Photo showing soil erosion after five inches or more of rain fell in one hour across portions of Western Iowa in 2013. Photo credit USDA NRCS.

4. Smart biofuels means smart farming

The only way to make sustainable biofuels is to practice sustainable farming. Iowa State University and companies like AgSolver are employing complex modeling tools to help farmers make smart economic decisions on their land: where to plant corn, where it makes sense to use part of their corn stover to make ethanol, and where they should plant perennial grasses (highly productive sources of cellulosic biomass) instead or corn. Not only can this make the farmers’ operations more profitable, it can keep pollution out of the water, reduce erosion, and someday soon, produce biomass for cellulosic biofuel. 

Cereal rye cover crop planted into corn stubble.  Photo credit USDA NRCS.

Cereal rye cover crop planted into corn stubble. Photo credit USDA NRCS.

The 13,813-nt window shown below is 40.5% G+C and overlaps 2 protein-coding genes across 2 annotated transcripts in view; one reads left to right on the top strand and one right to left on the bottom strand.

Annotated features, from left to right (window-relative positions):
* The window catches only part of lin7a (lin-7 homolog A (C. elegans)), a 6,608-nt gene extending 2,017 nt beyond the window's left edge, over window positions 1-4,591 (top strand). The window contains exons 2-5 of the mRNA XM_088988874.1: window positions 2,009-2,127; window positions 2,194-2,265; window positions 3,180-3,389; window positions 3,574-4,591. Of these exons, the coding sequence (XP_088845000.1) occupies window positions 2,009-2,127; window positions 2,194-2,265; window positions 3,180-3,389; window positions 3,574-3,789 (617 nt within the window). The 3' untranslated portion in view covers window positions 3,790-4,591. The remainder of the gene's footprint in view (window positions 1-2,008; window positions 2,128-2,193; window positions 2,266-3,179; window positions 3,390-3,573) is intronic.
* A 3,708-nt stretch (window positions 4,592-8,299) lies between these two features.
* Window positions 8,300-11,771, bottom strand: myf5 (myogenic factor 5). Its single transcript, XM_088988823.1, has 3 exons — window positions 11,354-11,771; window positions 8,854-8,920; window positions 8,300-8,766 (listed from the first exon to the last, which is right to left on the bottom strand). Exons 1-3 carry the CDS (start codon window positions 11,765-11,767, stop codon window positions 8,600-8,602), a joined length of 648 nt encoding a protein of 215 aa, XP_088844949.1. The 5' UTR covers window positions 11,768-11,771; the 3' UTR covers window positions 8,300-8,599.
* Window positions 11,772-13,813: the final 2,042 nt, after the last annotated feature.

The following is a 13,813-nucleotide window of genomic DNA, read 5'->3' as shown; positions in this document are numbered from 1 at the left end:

5. Perennial crops have a big role to play

For the foreseeable future, Iowa will continue to grow a lot of corn and soybeans, but integrating perennial grasses into the system can provide benefits far in excess of the land they occupy. Scientists from the STRIPS research team (Science-based Trials of Row-crops Integrated with Prairie Strips) have shown that by strategically converting as little as 10 percent of a row-cropped field to perennial prairie—in narrow patches along contours and foot slopes—farmers and landowners can reduce soil erosion and fertilizer runoff by 85-95 percent. As cellulosic biofuel production scales up, there will be a growing market for these clean, sustainable crops.